The 300Gbps March DDoS attack

Subject of the last week, still echoing around, could not be other than the internet war between spam fighters Spamhaus and spam criminals, mainly hosted at CyberBunker. Huge loads of data being created and sent with one single objective: disrupt a company’s service.

CloudFlare, hired to protect Spamhaus, took a ride on the F.U.D. rollercoaster with a self-marketing “Damn! We Are Good!!” post.

They really made all the efforts to explain how they are able to defend clients using cloud-multi-routing-anycast concepts and how our connected lives have been in danger during all these days.

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The Attack – according to CloudFlare

One thing is: they really managed to protect Spamhaus.

But, in the other hand, the “biggest attack of all internet history” only truly affected their client, not the Internet, not the Matrix, nor the City of Machines or all existence, as their blog announces.

Gizmodo published one of the first “hold your horses” statements with other side of the story, on Thursday.

We also had Bill Brenner saying pretty much the same thing, one day later.

Being able to browse internet using South and North American internet networks during all those days, and not feeling a single problem, I couldn’t agree more with them.

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The Attack – according to the rest of internet

In the end, what I really enjoyed was the amount of thoughts, tips, documents, and incident response discussions at forums that took place.

I’ve been trying to get together all valuable stuff derived from these debates to post here as future reference.

My intention is to concentrate good information and guides I saw around, new or old, but relevant to this kind of attack, from monitoring to response, prevention, preparation and so on.

Basic Definitions:

Real-time info about problems:

Protection tools and configurations:

Incident Response preparation guides:

  • Societe Generale’s CSIRT Cheat Sheet
  • D/DoS Incident Response Plan/Runbook (docx format)
  • Radware ‘survival’ ‘handbook’ – Ok, you can’t use that to survive, but it has good historical information and a sample of an IT admin diary during his first experience with a similar problem. Too bad he ends that experience suddenly.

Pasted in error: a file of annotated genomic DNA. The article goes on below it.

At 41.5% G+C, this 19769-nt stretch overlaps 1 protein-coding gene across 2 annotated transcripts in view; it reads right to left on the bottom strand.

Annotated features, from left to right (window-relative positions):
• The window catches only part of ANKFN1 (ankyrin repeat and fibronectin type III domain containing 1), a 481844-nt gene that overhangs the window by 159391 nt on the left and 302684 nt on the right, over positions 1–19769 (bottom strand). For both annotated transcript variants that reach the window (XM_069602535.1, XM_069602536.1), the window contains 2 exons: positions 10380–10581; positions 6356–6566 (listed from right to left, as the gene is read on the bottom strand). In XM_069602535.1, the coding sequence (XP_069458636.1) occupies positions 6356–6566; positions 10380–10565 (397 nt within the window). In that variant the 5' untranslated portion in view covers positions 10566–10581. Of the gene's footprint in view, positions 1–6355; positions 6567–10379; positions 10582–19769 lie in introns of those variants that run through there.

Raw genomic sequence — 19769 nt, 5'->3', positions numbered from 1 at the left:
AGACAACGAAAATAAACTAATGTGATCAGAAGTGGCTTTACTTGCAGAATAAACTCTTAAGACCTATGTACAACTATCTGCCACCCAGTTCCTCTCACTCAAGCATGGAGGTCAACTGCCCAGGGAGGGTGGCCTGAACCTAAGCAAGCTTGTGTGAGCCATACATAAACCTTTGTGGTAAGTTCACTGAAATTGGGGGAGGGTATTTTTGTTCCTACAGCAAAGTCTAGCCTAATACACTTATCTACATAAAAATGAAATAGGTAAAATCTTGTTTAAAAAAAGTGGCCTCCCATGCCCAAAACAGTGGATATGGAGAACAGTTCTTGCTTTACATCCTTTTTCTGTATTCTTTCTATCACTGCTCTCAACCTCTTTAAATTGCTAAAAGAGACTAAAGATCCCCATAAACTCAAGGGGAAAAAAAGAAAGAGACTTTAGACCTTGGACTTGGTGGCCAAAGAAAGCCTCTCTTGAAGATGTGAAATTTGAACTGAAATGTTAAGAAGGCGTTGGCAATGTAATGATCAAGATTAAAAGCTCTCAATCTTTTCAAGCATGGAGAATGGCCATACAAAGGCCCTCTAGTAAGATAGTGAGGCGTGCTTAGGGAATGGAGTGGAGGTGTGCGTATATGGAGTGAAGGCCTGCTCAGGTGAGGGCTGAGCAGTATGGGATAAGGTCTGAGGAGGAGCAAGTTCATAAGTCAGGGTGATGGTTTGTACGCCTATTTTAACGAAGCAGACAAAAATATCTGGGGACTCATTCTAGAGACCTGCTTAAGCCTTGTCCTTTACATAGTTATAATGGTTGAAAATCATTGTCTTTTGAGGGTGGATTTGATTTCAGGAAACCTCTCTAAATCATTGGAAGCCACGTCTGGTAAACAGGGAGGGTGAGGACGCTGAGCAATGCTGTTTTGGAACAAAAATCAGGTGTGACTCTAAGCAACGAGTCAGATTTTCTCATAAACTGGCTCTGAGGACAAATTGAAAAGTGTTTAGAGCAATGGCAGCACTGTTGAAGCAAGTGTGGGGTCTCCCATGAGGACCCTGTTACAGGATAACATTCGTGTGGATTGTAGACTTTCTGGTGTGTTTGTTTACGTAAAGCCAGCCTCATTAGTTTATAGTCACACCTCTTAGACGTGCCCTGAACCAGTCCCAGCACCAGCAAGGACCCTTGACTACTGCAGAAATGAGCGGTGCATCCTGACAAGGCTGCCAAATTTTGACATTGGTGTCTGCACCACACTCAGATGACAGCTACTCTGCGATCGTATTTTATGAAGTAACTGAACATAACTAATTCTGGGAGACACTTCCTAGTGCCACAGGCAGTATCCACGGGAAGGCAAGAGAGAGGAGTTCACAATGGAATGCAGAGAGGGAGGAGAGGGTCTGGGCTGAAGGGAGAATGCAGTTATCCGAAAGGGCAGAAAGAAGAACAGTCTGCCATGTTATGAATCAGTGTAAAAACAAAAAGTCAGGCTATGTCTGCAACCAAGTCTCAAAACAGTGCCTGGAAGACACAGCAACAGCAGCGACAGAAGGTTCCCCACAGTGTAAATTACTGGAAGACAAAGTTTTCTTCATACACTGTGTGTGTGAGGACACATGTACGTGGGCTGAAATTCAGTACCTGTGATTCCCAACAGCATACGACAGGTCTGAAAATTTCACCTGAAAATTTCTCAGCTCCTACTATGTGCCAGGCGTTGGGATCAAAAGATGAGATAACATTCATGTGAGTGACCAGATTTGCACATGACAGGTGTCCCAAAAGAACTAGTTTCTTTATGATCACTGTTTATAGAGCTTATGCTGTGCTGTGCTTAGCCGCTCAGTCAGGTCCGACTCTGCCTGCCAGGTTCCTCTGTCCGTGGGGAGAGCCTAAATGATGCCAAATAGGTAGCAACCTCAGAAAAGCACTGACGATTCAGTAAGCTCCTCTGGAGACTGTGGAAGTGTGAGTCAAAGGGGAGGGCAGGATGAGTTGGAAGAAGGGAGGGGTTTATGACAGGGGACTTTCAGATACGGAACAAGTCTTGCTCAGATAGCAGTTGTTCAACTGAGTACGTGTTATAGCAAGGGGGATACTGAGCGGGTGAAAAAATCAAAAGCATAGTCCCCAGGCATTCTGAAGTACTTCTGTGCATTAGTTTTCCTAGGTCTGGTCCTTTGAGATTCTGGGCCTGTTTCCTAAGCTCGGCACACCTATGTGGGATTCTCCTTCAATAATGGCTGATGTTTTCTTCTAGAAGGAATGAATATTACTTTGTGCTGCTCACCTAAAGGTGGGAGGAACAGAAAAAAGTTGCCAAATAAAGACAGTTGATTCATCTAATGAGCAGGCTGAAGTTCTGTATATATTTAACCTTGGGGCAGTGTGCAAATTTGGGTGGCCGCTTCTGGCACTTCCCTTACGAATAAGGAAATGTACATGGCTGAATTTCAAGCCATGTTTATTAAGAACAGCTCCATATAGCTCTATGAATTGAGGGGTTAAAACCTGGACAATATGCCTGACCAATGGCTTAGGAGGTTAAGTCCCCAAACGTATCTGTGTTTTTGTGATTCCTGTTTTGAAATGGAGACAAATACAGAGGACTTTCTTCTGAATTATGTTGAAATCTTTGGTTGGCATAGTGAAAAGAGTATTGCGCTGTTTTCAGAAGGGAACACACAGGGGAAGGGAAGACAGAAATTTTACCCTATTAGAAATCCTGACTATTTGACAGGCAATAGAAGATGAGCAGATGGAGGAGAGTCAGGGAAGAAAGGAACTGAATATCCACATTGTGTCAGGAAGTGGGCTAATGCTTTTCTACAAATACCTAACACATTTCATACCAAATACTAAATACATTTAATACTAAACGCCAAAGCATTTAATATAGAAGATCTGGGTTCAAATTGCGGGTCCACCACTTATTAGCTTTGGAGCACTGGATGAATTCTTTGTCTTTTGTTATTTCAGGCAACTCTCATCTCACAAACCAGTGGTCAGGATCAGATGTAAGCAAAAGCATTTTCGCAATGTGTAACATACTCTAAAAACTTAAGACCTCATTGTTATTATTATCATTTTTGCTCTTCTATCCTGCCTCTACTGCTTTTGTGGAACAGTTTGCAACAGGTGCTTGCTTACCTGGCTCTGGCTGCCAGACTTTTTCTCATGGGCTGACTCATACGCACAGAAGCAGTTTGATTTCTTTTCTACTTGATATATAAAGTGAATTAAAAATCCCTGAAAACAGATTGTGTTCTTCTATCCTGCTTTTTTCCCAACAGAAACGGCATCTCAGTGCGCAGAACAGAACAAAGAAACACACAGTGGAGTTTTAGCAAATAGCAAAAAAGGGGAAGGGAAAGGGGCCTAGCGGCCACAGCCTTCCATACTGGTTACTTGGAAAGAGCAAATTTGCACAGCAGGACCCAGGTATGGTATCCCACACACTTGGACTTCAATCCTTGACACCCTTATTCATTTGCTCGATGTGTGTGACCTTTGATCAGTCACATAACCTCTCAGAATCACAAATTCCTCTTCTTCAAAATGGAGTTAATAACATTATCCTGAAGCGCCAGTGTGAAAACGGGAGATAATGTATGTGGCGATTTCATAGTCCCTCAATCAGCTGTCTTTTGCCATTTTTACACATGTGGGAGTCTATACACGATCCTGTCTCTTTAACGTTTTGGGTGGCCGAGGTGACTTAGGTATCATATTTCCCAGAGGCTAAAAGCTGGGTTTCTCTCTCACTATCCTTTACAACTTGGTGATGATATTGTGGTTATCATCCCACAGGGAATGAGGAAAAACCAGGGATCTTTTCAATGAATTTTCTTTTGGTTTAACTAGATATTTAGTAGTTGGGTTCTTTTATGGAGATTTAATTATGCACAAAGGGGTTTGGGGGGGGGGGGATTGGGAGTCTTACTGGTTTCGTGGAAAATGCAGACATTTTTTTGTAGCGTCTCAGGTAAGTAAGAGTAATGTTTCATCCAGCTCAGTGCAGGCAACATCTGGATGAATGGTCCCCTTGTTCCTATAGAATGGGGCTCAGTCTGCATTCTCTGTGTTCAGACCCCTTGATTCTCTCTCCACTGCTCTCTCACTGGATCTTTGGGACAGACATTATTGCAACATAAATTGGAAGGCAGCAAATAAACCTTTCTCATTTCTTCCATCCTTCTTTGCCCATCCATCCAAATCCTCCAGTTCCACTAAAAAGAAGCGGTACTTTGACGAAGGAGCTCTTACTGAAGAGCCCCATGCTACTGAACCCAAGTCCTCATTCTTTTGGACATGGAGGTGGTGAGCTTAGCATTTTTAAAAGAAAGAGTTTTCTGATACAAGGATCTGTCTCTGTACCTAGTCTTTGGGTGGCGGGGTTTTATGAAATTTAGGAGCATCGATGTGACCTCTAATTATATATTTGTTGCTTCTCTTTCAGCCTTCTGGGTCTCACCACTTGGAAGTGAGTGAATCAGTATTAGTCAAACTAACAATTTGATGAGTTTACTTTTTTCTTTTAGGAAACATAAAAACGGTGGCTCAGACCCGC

Cybercrime Laws

This is a work in progress! If you have good reading on this subject to suggest, send me a comment!

Cisco Data Center security – the highlights

“Cisco TechWise TV – Data Center Security” highlights

http://www.cisco.com/web/learning/le21/onlineevts/offers/twtv/twtv120port/reg.html?PRIORITY_CODE=000143256

  • IPv6 – is the future
  • Cloud – is happening
  • Security must be enabled in every Cisco SW, HW and ASIC component (architecture)
  • Cisco Security budget for research – more than CheckPoint + Juniper + HP

ASA 9.0

  • Cloud Security integration
  • TrustSec embedded – when you ‘enter’ you are tagged and this tag will be with you once you reach inner layers
  • ASA multiscale, multiplied in clusters.
  • A single appliance is already reaching 40Gbps on FIREWALL and 10Gbps on IPS inspection.
  • High Availability is now session-based. Not chassi-based anymore.

IPS 4510 / 4520

  • Signatures updated 2x a week + reputation every 15 minutes from SIO
  • Cisco still view IPS as a bastion host

Multiple Form Factors for ASA

  • Blades (up to four blades per 6500 catalyst chassis)
  • Appliances
  • Virtuals (ASA 1000V supports vMotions)
  • 70% of Internet infra is Cisco-based
  • Same base code for all ASAs

Cloud Web Security

  • Must follow employee whatever he/she is.
  • Security must be invisible. If users realize it’s there, that’s not good for security teams.

Business class email security

  • Encrypts the message once it has a confidential label after passing the border.
  • Even if it was sent from an android phone.
  • by RLM